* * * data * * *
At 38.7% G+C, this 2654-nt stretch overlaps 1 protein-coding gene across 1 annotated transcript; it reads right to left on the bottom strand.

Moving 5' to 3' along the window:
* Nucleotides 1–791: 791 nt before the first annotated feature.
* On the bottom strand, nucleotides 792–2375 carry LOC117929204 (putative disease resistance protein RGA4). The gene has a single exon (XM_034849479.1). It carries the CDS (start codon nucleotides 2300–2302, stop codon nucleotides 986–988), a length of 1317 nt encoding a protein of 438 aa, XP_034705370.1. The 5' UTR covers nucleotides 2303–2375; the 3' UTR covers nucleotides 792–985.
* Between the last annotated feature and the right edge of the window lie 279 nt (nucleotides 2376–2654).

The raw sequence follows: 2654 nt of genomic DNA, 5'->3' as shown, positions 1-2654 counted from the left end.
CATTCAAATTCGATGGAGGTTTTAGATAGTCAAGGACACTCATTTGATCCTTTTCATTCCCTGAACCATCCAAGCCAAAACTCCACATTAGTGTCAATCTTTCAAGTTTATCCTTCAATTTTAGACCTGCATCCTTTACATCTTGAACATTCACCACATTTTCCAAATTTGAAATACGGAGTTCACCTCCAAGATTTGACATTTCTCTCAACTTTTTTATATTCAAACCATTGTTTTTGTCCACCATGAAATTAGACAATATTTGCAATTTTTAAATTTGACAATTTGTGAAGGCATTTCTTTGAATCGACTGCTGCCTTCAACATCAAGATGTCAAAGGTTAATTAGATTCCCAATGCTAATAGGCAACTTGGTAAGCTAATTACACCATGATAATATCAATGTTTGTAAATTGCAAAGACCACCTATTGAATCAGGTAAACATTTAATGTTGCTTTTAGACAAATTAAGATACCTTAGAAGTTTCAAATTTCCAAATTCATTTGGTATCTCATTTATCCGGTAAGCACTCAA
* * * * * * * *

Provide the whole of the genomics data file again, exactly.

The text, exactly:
At 38.7% G+C, this 2654-nt stretch overlaps 1 protein-coding gene across 1 annotated transcript; it reads right to left on the bottom strand.

Moving 5' to 3' along the window:
* Nucleotides 1–791: 791 nt before the first annotated feature.
* On the bottom strand, nucleotides 792–2375 carry LOC117929204 (putative disease resistance protein RGA4). The gene has a single exon (XM_034849479.1). It carries the CDS (start codon nucleotides 2300–2302, stop codon nucleotides 986–988), a length of 1317 nt encoding a protein of 438 aa, XP_034705370.1. The 5' UTR covers nucleotides 2303–2375; the 3' UTR covers nucleotides 792–985.
* Between the last annotated feature and the right edge of the window lie 279 nt (nucleotides 2376–2654).

The raw sequence follows: 2654 nt of genomic DNA, 5'->3' as shown, positions 1-2654 counted from the left end.
CATTCAAATTCGATGGAGGTTTTAGATAGTCAAGGACACTCATTTGATCCTTTTCATTCCCTGAACCATCCAAGCCAAAACTCCACATTAGTGTCAATCTTTCAAGTTTATCCTTCAATTTTAGACCTGCATCCTTTACATCTTGAACATTCACCACATTTTCCAAATTTGAAATACGGAGTTCACCTCCAAGATTTGACATTTCTCTCAACTTTTTTATATTCAAACCATTGTTTTTGTCCACCATGAAATTAGACAATATTTGCAATTTTTAAATTTGACAATTTGTGAAGGCATTTCTTTGAATCGACTGCTGCCTTCAACATCAAGATGTCAAAGGTTAATTAGATTCCCAATGCTAATAGGCAACTTGGTAAGCTAATTACACCATGATAATATCAATGTTTGTAAATTGCAAAGACCACCTATTGAATCAGGTAAACATTTAATGTTGCTTTTAGACAAATTAAGATACCTTAGAAGTTTCAAATTTCCAAATTCATTTGGTATCTCATTTATCCGGTAAGCACTCAA